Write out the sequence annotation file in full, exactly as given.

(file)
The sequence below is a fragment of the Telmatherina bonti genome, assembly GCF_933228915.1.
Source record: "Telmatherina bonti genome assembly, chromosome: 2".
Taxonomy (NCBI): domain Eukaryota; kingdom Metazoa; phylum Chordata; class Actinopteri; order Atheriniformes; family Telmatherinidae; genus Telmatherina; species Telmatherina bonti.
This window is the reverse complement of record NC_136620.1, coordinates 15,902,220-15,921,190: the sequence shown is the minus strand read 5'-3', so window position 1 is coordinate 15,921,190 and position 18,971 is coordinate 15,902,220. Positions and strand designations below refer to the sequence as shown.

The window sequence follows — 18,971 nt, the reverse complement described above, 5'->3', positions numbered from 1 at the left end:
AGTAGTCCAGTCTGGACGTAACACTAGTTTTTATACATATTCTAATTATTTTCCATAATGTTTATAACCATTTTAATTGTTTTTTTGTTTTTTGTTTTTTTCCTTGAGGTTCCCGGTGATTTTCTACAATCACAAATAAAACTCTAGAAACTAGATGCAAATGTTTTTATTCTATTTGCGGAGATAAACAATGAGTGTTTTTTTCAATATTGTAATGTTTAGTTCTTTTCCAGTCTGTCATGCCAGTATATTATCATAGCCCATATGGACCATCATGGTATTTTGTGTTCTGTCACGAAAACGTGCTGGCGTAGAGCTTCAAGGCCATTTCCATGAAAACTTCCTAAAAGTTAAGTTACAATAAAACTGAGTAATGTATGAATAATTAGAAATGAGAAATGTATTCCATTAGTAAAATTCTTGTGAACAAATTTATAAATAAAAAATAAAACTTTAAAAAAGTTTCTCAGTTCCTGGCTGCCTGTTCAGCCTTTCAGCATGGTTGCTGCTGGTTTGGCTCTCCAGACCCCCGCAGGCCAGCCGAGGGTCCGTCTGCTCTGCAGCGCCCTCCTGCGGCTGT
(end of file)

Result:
The sequence below is a fragment of the Telmatherina bonti genome, assembly GCF_933228915.1.
Source record: "Telmatherina bonti genome assembly, chromosome: 2".
Taxonomy (NCBI): domain Eukaryota; kingdom Metazoa; phylum Chordata; class Actinopteri; order Atheriniformes; family Telmatherinidae; genus Telmatherina; species Telmatherina bonti.
This window is the reverse complement of record NC_136620.1, coordinates 15,902,220-15,921,190: the sequence shown is the minus strand read 5'-3', so window position 1 is coordinate 15,921,190 and position 18,971 is coordinate 15,902,220. Positions and strand designations below refer to the sequence as shown.

The window sequence follows — 18,971 nt, the reverse complement described above, 5'->3', positions numbered from 1 at the left end:
AGTAGTCCAGTCTGGACGTAACACTAGTTTTTATACATATTCTAATTATTTTCCATAATGTTTATAACCATTTTAATTGTTTTTTTGTTTTTTGTTTTTTTCCTTGAGGTTCCCGGTGATTTTCTACAATCACAAATAAAACTCTAGAAACTAGATGCAAATGTTTTTATTCTATTTGCGGAGATAAACAATGAGTGTTTTTTTCAATATTGTAATGTTTAGTTCTTTTCCAGTCTGTCATGCCAGTATATTATCATAGCCCATATGGACCATCATGGTATTTTGTGTTCTGTCACGAAAACGTGCTGGCGTAGAGCTTCAAGGCCATTTCCATGAAAACTTCCTAAAAGTTAAGTTACAATAAAACTGAGTAATGTATGAATAATTAGAAATGAGAAATGTATTCCATTAGTAAAATTCTTGTGAACAAATTTATAAATAAAAAATAAAACTTTAAAAAAGTTTCTCAGTTCCTGGCTGCCTGTTCAGCCTTTCAGCATGGTTGCTGCTGGTTTGGCTCTCCAGACCCCCGCAGGCCAGCCGAGGGTCCGTCTGCTCTGCAGCGCCCTCCTGCGGCTGT